Agree:

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Stephen Hawking British physicist

The primitive forms of artificial intelligence developed so far have already proved very useful, but I fear the consequences of creating something that can match or surpass humans.
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Max Tegmark Professor at MIT & co-founder at Future of Life Institute

Superintelligent machines are quite feasible
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Frank Wilczek Physicist, MIT and Recipient, 2004 Nobel Prize in Physics

Without careful restraint and tact, researchers could wake up to discover they've enabled the creation of armies of powerful, clever, vicious paranoiacs
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Marcus Hutter Professor in the Research School of Computer Science at Australian National University

Way before the singularity, even when setting up a virtual society in our imagine, there are likely some immediate difference, for example that the value of an individual life suddenly drops, with drastic consequences.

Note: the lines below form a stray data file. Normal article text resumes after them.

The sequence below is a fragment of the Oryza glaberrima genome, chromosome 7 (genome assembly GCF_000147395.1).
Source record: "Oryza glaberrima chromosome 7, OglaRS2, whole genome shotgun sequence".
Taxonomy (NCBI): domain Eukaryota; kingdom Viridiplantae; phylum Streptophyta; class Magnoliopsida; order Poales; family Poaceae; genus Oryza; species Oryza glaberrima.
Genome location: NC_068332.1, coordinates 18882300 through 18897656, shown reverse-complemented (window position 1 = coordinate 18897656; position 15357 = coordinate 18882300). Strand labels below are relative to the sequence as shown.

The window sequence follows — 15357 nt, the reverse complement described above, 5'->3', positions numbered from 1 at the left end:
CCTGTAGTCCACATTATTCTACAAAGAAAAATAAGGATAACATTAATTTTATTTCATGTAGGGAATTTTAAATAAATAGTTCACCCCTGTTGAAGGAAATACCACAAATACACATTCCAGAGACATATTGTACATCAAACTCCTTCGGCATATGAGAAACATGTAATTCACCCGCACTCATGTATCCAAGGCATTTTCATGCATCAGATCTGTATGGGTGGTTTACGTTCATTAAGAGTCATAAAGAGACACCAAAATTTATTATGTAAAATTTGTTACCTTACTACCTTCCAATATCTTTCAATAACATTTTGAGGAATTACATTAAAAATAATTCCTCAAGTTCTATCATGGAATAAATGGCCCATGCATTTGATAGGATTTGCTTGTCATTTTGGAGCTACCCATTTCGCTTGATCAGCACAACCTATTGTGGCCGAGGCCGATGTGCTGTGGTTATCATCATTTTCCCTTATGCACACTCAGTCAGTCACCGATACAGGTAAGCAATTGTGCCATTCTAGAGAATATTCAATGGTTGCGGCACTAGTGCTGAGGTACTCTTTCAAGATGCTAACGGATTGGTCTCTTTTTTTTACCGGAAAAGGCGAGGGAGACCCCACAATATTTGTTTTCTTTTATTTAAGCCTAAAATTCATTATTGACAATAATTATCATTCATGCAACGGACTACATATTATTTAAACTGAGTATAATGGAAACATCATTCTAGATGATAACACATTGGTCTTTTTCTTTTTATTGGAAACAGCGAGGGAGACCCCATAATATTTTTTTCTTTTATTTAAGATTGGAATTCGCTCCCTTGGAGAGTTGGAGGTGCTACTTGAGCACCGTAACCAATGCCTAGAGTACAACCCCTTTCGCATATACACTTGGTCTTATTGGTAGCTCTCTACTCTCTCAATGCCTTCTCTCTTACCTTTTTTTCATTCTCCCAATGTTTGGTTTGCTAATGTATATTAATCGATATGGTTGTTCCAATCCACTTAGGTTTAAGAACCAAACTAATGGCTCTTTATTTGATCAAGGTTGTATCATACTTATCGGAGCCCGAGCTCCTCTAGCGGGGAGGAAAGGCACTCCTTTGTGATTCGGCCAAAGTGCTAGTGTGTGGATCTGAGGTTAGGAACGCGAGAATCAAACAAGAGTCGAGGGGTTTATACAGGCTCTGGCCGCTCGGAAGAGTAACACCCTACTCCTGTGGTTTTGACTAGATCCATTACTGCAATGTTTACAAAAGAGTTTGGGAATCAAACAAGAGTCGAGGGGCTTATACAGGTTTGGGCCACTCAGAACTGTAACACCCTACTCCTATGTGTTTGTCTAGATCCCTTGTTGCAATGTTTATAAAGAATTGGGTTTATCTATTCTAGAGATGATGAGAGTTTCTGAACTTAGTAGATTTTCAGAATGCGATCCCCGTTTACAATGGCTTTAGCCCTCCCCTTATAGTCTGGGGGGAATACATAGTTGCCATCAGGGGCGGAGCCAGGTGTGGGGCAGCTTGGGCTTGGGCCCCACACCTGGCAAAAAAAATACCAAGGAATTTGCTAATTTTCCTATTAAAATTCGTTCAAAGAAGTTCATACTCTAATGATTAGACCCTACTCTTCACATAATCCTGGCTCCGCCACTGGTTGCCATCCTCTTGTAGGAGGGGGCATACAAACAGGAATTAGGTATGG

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K. Eric Drexler Founding father of nanotechnology

AI technologies may reach thethreshold of rapid, open-ended, recursive improvement before we are prepared to manage the challenges posed by the emergence superintelligent AI agents.

Disagree:

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Carlo Rovelli Theoretical Physicist and Author

How close to thinking are the machines we have built, or are going to be built soon? The answer is easy: immensely far. The gap between our best computers and the brain of a child is the gap between a drop of water and the Pacific Ocean. Differences are in performance, structural, functional, and more. Any maundering about how to deal with thinking machines is totally premature to say the least.
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